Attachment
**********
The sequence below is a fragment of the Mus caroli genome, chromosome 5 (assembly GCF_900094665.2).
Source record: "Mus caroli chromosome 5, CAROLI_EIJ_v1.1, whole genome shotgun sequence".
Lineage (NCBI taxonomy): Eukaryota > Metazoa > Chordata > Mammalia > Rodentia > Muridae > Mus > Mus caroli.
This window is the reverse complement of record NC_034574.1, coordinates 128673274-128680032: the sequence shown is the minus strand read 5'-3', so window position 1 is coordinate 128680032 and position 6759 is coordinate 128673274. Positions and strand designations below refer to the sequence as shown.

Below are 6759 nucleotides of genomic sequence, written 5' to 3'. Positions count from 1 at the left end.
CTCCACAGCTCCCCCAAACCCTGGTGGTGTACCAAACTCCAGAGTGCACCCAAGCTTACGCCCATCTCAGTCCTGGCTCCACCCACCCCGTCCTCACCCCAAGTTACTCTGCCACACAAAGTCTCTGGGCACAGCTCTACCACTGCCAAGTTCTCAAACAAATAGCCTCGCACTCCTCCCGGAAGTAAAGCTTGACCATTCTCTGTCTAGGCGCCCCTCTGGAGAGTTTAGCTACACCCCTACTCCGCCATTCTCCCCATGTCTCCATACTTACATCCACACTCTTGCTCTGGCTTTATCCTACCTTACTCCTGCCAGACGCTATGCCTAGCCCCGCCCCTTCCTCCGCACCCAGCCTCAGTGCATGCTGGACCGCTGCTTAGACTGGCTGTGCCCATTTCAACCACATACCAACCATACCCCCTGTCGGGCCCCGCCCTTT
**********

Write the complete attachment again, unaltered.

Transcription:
The sequence below is a fragment of the Mus caroli genome, chromosome 5 (assembly GCF_900094665.2).
Source record: "Mus caroli chromosome 5, CAROLI_EIJ_v1.1, whole genome shotgun sequence".
Lineage (NCBI taxonomy): Eukaryota > Metazoa > Chordata > Mammalia > Rodentia > Muridae > Mus > Mus caroli.
This window is the reverse complement of record NC_034574.1, coordinates 128673274-128680032: the sequence shown is the minus strand read 5'-3', so window position 1 is coordinate 128680032 and position 6759 is coordinate 128673274. Positions and strand designations below refer to the sequence as shown.

Below are 6759 nucleotides of genomic sequence, written 5' to 3'. Positions count from 1 at the left end.
CTCCACAGCTCCCCCAAACCCTGGTGGTGTACCAAACTCCAGAGTGCACCCAAGCTTACGCCCATCTCAGTCCTGGCTCCACCCACCCCGTCCTCACCCCAAGTTACTCTGCCACACAAAGTCTCTGGGCACAGCTCTACCACTGCCAAGTTCTCAAACAAATAGCCTCGCACTCCTCCCGGAAGTAAAGCTTGACCATTCTCTGTCTAGGCGCCCCTCTGGAGAGTTTAGCTACACCCCTACTCCGCCATTCTCCCCATGTCTCCATACTTACATCCACACTCTTGCTCTGGCTTTATCCTACCTTACTCCTGCCAGACGCTATGCCTAGCCCCGCCCCTTCCTCCGCACCCAGCCTCAGTGCATGCTGGACCGCTGCTTAGACTGGCTGTGCCCATTTCAACCACATACCAACCATACCCCCTGTCGGGCCCCGCCCTTT